A century of neglect, drug trafficking, and civil wars had made the “wild-east” Colombian department of Vichada a publicly designated “wasteland”. By the 1990’s, however, reduced hostilities allowed the government to open it up in specially regulated parcels for poor landless peasants. With Colombia as the second most unequal land distribution in the hemisphere, the redistribution scheme seemed to address the reasons that have sparked the civil war. Courageous legislative measures, such as Article 72 of Law 160 in 1994, allowed these groundbreaking changes. Furthermore they specifically prohibit one person or entity from owning multiple agricultural family units in this territory.
This didn’t hold back an alliance of the traditional oligarchy with transnational corporations such as Cargill. Through new and ongoing investigations, Cargill has been accused of an intentional scheme touse at least 36 cover companies to sidestep laws and gobble up land parcels soon after they were dealt out. Individually, each small land grab does not breech the legal limit, but in total amounts to at least 130,000 acres – about the size of Guam. Adding to the legitimacy of the sales, investigations show that they were purchased from willing farmers at acceptable rates, for as much as $500,000.
By 2010 however, Cargill began to purchase and liquidize these cover companies at fractions of their original prices. One lot originally purchased for $180,000 was resold to Cargill for only $700 a year later. Instead of being used for subsistence and diverse crops, the land is now being turned into a monoculture of cereals, pulses, and the infamously devastating palm oil plantations. A doubling in price between 2003 and 2008 made these materials all the more lucrative on the world market.
The scandal erupted further when it was uncovered that a single and well-known law firm, Birgard &Urrutia, guided Cargill’s land transactions for the cover companies. The main shareholder for the firm was Carlos Urrutia, a close friend of President Juan Manuel Santos and a financier of his presidential campaign. In a surprise 2011 appointment, Urrutia suspiciously became Colombia’s ambassador in Washington. He sold his shares only a year later while already in Washington, adding another potential conflict of interest charge. Amidst calls for his resignation by members of congress, on July 27 Carlos Urrutia resigned from his post as ambassador. Yet, the political fallout and devastating effects continue.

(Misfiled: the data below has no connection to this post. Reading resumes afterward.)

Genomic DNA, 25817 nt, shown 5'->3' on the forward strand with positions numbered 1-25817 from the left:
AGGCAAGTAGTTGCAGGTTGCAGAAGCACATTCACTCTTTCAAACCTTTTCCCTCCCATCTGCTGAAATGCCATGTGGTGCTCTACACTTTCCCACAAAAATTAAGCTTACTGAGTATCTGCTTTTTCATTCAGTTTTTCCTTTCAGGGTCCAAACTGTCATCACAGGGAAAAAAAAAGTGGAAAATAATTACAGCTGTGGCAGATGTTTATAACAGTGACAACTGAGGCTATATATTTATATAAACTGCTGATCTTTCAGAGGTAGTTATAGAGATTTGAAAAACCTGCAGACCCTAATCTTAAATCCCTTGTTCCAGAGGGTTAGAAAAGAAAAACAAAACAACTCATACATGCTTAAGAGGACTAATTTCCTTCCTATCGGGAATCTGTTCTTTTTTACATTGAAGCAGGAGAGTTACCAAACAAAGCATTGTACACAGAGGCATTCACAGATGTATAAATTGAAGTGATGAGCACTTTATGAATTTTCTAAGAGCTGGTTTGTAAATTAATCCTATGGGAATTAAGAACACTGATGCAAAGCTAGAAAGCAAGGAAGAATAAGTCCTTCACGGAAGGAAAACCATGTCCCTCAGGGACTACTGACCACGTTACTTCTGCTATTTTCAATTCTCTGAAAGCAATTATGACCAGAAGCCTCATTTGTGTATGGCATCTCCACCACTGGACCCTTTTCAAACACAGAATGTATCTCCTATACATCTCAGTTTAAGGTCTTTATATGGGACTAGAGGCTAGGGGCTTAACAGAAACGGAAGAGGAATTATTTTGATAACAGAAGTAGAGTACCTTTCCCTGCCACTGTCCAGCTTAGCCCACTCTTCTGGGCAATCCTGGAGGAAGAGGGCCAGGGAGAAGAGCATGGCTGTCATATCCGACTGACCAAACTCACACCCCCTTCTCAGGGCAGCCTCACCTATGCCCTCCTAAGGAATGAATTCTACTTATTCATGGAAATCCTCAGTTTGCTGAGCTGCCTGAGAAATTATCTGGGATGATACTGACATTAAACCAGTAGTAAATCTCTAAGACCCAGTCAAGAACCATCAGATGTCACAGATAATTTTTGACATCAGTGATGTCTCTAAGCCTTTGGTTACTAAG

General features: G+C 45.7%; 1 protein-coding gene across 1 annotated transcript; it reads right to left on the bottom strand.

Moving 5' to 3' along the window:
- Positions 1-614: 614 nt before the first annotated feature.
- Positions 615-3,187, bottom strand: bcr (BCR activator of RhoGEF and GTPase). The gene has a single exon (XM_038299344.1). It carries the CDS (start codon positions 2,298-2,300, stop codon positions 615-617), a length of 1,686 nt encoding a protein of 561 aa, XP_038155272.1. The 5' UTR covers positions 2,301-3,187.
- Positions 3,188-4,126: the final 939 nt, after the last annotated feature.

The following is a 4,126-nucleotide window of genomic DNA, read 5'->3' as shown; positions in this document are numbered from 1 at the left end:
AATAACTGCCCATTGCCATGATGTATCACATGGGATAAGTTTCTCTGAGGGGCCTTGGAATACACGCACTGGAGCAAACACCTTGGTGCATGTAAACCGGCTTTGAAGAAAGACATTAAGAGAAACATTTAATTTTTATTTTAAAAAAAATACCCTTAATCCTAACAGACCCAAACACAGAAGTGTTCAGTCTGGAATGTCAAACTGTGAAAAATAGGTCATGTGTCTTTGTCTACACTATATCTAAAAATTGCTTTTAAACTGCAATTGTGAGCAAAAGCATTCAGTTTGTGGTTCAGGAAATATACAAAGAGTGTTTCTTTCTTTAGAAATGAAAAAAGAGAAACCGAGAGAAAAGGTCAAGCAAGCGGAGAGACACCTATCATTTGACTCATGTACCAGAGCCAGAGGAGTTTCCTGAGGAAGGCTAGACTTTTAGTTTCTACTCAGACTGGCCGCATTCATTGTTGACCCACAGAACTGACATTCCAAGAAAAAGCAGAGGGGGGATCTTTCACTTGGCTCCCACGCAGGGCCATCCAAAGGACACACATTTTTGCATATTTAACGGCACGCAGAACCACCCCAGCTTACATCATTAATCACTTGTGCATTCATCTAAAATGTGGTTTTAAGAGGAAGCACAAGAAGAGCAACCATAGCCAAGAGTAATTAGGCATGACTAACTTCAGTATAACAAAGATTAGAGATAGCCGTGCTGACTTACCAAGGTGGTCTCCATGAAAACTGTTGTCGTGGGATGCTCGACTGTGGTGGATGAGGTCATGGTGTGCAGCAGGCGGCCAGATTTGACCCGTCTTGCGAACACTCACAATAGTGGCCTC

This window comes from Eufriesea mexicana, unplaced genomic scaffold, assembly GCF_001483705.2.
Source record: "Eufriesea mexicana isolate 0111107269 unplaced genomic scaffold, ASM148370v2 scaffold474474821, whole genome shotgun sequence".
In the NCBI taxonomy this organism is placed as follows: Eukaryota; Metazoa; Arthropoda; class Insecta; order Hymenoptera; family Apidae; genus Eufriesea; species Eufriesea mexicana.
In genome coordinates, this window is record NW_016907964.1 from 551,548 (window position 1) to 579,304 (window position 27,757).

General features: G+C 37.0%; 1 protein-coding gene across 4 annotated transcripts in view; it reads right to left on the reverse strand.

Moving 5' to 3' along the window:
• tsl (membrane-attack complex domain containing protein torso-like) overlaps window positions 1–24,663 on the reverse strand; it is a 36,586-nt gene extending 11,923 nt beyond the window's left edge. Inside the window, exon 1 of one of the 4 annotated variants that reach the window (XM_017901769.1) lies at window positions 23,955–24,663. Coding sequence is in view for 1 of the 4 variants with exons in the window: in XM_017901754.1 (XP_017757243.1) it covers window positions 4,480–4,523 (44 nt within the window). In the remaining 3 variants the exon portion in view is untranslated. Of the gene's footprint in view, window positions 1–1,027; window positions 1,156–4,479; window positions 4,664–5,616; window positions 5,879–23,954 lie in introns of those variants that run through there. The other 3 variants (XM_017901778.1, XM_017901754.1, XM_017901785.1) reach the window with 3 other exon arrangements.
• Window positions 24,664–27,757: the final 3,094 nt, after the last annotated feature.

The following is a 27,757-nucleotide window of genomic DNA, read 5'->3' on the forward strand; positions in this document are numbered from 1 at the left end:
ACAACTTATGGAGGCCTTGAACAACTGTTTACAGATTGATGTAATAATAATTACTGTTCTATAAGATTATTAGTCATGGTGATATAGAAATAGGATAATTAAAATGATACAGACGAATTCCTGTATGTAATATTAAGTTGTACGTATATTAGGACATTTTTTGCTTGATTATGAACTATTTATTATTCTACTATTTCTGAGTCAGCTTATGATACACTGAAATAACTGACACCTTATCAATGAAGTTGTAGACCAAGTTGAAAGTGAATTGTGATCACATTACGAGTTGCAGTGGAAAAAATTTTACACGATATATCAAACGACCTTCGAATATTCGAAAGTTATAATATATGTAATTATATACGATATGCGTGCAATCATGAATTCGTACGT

These findings come from a recent Oxfam-funded study presented last month by Paula Alvarez on the heels of the first anniversary of the US-Colombia Free Trade Agreement (CTPA). Even before its implementation, Oxfam made dire predictions that 1.8 million small farmers would see their net agricultural income fall by an average 16% and another 400,000 small farmers displaced8. These would join the five million Colombians (more than 10% of the population) in the largest internal displacement crisis in the world. Those displaced by these polices are furthermore likely to turn to the drug trade or even take up arms, exacerbating the conflict that has been the subject of negotiations in Havana since last October.
While not the only corporation or player in this illegal trade and conflict, Cargill is certainly the most powerful, problematic, and discreet. The Minnesota-based private company has yearly revenues of $119 billion (pdf), making the McMillian-Cargill family perhaps the single richest family in the United States (exact wealth is kept secret as the world’s largest privately held corporation). With control of 25% of the palm oil trade globally, its reach stretches into the nation’s largest food companies, including General Mills, Kraft, and Nestlé. Operating in 66 countries, the family’s integrity is questioned as it pours millions into international lobbying, while concurrently exploiting low-wage workers. There is documentation of forced labor on palm oil plantations in Indonesia.
In Colombia, Cargill has worked hard to gain the trust and support of the government and business elite alike. As leader of the wealthy and influential Santos family and president of Colombia, Juan Manuel Santos belongs to both. Since obtaining office in 2010, he’s pushed hard to relax and eliminate regulations to allow for agribusiness dominance10. Thus far unsuccessful, he has nevertheless not enforced land reform laws. His agriculture minister defends this inaction as necessary so as not to scare away the international investors being courted through the CTPA.
As observers both on the ground within devastated rural communities and at home with allies in business and government, we in FOR hope these new revelations don’t scare away the international community, but instead advance dialogue into the true causes of the ongoing violence, which damages the trade, goods, and lives of so many.
Jake Jenzen is a new member of the FOR team in Colombia, coming from five years of work experience in Latin America, including human rights accompaniment in Guatemala.